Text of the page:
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[19] means have given to the right wing the strength it needed, by a double formation from right to left.

As both lines now stood in array Granger held post four and a half miles to Polk's right, Thomas with Baird's, Johnston's, Palmer's and a part of Reynold's divisions, each division in three lines, and behind breastworks, was opposed to Hill with the divisions of Cleburne and Breckenridge, and a part of Walker's corps.

The remainder of Reynold's division with Brannan's in echelon was in front of Stewart's and Cheatham's divisions and the remainder of Walker's corps.

Negley's, with Wood's and Van Cleve's divisions in reserve, under Crittenden, was in front of Hood's corps.

The divisions of Davis and Sheridan, and Wilder's brigade of mounted infantry under McCook were in front of Hindman's division.

About the time the action began Negley's division was withdrawn from its position, and moved to the rear of Thomas's corps, as a support to the left, Wood's division moving forward and taking Negley's place in the line betweed Reynold's and Davis's division. The entire Federal line was covered by temporary breastworks.

We have seen that at 11:30 P. M. of the 19th, orders were issued to Hill, Cheatham, and Walker to begin the attack at daylight. The copies destined for Cheatham and Walker were promptly delivered; those for General Hill did not reach him till about sunrise. Every effort was made, but the country, thickly wooded, was cut up with innumerable roads. The moving trains of 50,000 men and the darkness added to the confusion — hence the delay.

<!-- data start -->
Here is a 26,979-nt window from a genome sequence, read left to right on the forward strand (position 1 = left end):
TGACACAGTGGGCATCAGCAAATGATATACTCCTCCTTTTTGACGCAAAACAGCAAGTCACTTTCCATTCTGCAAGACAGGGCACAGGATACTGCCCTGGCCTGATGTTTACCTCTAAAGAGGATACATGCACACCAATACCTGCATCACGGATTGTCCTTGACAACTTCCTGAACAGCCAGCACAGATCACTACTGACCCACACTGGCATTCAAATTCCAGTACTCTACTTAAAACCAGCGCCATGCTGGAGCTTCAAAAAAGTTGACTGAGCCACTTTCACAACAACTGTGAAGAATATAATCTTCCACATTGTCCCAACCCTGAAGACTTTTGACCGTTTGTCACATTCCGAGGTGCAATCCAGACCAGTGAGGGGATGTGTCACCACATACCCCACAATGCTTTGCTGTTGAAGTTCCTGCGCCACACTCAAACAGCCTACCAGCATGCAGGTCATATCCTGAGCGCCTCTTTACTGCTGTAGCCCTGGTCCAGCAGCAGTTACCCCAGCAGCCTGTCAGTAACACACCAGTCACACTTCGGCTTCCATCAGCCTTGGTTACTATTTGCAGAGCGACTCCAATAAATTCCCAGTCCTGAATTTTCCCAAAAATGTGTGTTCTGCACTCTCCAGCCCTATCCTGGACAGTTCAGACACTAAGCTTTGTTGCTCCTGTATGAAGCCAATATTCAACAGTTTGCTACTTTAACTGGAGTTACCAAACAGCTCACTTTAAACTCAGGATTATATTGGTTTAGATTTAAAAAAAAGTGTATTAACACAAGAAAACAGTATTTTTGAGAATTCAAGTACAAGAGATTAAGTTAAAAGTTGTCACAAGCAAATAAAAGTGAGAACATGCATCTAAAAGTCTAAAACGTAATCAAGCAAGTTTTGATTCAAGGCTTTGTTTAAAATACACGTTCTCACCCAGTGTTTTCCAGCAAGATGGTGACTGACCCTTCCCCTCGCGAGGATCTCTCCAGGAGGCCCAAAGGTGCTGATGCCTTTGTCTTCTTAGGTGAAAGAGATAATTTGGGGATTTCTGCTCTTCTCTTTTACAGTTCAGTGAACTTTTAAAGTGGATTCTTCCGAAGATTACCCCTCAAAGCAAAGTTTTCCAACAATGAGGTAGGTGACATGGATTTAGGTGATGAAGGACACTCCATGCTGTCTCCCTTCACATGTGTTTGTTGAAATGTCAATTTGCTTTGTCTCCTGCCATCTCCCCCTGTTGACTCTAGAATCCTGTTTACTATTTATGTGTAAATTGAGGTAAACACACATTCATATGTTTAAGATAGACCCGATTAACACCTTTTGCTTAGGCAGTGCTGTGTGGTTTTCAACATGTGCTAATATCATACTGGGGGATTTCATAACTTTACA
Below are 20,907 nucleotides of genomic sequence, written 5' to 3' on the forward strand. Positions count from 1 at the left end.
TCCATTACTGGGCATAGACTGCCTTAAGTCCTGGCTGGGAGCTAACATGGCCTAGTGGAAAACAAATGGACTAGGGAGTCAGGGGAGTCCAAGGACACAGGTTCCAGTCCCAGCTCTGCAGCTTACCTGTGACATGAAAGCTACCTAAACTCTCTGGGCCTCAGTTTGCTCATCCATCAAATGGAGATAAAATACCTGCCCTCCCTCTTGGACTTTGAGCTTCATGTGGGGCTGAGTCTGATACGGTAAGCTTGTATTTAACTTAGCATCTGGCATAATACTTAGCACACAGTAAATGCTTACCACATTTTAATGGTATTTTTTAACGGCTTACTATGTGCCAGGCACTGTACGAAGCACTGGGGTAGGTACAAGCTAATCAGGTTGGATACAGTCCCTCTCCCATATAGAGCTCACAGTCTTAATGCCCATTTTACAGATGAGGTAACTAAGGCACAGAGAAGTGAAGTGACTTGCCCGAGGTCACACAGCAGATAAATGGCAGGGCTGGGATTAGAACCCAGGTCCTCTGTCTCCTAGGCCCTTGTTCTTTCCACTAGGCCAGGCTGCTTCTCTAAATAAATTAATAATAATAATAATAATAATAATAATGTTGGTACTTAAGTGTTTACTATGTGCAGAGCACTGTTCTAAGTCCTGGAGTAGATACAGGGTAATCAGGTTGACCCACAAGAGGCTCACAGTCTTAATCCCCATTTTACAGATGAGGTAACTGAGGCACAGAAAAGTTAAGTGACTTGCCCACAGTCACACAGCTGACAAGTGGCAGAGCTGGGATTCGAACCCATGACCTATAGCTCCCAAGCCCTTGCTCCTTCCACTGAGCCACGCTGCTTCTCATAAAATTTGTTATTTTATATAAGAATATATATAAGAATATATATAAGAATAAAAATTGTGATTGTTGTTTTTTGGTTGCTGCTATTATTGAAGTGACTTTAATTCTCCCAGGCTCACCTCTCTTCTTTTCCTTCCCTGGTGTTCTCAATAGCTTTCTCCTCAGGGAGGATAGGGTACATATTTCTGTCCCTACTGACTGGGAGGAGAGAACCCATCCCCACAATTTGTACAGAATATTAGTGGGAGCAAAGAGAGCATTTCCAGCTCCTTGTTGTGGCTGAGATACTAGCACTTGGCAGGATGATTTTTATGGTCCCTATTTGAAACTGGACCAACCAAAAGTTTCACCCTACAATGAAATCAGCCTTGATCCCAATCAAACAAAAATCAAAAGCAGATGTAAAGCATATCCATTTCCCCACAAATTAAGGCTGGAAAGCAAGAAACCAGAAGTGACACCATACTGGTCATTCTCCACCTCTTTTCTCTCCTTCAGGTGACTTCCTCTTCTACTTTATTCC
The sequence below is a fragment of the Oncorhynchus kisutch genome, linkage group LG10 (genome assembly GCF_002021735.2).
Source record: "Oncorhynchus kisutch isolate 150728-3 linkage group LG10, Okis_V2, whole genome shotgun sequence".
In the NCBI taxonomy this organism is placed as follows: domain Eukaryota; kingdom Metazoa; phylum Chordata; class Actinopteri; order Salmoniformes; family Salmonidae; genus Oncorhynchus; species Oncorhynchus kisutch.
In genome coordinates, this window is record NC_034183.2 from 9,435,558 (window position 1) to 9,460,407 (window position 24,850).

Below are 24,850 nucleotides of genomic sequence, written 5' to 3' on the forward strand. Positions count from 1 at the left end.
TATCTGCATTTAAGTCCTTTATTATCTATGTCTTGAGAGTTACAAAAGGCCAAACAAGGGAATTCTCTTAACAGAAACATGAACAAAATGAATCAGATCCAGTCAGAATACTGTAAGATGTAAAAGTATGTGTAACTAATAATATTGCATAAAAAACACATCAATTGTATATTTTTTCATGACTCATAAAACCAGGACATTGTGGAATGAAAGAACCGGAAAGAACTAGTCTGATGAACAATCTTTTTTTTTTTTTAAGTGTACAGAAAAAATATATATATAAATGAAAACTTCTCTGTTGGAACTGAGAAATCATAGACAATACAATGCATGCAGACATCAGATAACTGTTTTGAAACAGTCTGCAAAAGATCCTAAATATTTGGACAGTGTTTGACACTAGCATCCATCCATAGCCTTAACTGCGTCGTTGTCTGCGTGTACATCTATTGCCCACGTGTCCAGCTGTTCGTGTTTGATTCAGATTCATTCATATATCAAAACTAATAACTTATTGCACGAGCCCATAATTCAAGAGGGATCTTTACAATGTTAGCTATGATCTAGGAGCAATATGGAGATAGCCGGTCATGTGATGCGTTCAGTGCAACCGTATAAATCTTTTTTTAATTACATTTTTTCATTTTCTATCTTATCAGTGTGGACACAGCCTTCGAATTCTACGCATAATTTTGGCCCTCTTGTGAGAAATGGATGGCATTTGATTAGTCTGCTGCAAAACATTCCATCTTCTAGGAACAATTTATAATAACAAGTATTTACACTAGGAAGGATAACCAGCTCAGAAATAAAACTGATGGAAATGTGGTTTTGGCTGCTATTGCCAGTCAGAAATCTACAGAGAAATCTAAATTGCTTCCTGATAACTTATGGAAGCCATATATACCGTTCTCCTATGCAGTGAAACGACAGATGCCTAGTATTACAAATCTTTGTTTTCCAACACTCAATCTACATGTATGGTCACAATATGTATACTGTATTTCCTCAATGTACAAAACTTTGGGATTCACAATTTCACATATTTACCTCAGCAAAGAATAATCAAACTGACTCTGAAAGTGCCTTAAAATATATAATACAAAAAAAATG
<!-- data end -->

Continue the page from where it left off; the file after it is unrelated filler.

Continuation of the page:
A further delay was made by General Hill in order that his men might be fed, many having been without food for twenty-four hours. As an illustration of the loose manner in which the Commanding General made preparations for the battle of the 20th, it may be said that General's Polk's orders were verbal, while General Hill, an officer of equal grade with General Polk, commanding the companion corps of the army, and with headquarters at Thedford's ford, quite near army headquarters, never received a word or line from General Bragg to indicate that he was to report to General Polk for instructions.

The resting of the responsibility for finding and instructing Hill on such a night, upon an officer having no communication with him and without definite information as to his whereabouts, will go far toward accounting for the delay in transmitting the orders. And General Bragg, with that promptness which characterized him in such matters, lost no time in placing the whole of it upon General Polk. It is also

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D. H. Hill (6)
R. L. Walker (4)
Leonidas Polk (4)
Reynold (3)
Negley (3)
Cheatham (3)
R. L. Wood (2)
George H. Thomas (2)
Jefferson Davis (2)
Braxton Bragg (2)
Wilder (1)
Henry Stewart (1)
Sheridan (1)
B. M. Palmer (1)
McCook (1)
Joseph E. Johnston (1)
John B. Hood (1)
Hindman (1)
Granger (1)
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Cleve (1)
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Baird (1)
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